The dashboard reflects some signs of a return to normal in parts of the world.
For example, with nitrogen dioxide — an indicator of pollution from cars and industry — "we see an immediate reaction of the lockdown” with levels dropping around 50% in parts of Europe in April, said Josef Aschbacher, ESA's director of Earth observations. Similar drops were seen at different times in the United States and China.
But now those pollution levels are rising again because cars are back on the road and industry has started up in Europe, Aschbacher said.
Pollution levels are going down in South America and may be heading down again with a virus rebound in China, said NASA scientist Ken Jucks.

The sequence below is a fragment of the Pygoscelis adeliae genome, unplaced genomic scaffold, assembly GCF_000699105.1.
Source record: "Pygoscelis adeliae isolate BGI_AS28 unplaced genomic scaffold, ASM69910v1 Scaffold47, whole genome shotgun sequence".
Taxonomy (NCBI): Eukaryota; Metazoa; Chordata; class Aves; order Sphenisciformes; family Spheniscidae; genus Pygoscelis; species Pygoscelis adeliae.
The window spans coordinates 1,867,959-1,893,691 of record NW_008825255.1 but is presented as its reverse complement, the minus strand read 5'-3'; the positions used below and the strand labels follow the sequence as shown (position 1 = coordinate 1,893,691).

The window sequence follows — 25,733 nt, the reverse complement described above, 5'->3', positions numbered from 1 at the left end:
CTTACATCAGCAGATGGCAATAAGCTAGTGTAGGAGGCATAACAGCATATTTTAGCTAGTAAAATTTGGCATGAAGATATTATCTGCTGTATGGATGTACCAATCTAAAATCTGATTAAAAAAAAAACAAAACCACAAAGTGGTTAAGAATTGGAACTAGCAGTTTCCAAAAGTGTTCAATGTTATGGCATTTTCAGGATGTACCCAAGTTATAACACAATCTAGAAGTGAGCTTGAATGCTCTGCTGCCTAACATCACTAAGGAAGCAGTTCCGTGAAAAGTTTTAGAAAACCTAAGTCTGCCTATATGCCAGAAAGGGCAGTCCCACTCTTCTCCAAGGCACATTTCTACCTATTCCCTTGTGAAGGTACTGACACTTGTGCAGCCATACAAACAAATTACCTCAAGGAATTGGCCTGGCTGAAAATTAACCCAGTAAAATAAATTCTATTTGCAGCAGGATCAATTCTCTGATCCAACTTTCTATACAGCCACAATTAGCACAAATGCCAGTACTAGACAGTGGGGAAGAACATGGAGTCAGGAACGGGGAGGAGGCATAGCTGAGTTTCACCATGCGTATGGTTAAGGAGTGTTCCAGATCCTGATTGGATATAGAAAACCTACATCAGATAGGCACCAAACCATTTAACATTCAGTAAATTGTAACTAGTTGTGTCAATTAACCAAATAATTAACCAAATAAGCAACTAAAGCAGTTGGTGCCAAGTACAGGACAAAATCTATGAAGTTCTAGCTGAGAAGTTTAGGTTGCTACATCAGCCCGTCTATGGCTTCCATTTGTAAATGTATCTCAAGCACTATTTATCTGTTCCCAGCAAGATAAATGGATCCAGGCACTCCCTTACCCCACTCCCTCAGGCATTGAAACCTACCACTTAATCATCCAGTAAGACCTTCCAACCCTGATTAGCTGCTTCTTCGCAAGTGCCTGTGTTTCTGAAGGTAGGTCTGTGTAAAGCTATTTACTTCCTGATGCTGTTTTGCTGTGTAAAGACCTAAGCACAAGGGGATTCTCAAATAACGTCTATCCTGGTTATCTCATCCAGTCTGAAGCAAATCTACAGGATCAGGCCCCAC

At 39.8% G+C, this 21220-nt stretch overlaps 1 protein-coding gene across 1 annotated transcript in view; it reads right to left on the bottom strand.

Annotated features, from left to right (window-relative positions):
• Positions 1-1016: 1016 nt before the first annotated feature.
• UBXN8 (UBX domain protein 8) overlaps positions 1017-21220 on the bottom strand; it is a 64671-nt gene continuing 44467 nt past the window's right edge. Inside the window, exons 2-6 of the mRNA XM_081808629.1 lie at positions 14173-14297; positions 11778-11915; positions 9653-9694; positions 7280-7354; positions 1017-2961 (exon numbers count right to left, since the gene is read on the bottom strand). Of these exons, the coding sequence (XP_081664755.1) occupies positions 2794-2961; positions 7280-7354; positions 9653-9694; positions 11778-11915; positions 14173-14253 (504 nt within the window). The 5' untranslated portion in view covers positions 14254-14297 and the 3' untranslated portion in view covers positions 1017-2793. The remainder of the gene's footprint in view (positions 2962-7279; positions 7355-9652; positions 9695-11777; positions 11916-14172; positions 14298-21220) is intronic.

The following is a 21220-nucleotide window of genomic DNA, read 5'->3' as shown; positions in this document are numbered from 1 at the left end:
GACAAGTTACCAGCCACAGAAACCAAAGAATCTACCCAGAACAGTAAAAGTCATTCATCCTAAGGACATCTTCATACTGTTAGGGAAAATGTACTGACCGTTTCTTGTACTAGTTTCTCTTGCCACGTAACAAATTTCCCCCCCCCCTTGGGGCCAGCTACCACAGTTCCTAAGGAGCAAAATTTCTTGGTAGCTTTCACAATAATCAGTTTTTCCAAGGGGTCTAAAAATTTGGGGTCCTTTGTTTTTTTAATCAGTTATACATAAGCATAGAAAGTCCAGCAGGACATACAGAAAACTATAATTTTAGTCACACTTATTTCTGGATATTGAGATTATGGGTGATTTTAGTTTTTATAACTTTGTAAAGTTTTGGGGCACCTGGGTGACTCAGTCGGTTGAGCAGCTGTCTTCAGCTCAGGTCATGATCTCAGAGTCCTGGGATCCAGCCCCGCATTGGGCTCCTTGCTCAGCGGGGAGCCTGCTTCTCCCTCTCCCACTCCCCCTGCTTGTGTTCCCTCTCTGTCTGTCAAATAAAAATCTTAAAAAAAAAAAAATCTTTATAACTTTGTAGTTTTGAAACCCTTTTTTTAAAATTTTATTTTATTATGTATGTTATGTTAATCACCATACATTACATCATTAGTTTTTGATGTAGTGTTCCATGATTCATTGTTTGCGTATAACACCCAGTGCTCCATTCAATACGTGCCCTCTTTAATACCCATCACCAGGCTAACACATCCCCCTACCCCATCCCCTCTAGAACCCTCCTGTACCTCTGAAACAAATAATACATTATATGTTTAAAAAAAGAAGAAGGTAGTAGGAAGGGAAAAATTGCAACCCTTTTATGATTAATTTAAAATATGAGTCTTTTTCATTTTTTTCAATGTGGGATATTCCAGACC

Other data, such as airplanes on the tarmac, don't show as quick a return. You can zoom in on a map and even see the University of California San Francisco Medical Center's night time lights brighten from January to April.
“This is the beauty of the dashboard,” Aschbacher said. “You can see which ones react immediately.”
The Associated Press Health and Science Department receives support from the Howard Hughes Medical Institute’s Department of Science Education. The AP is solely responsible for all content.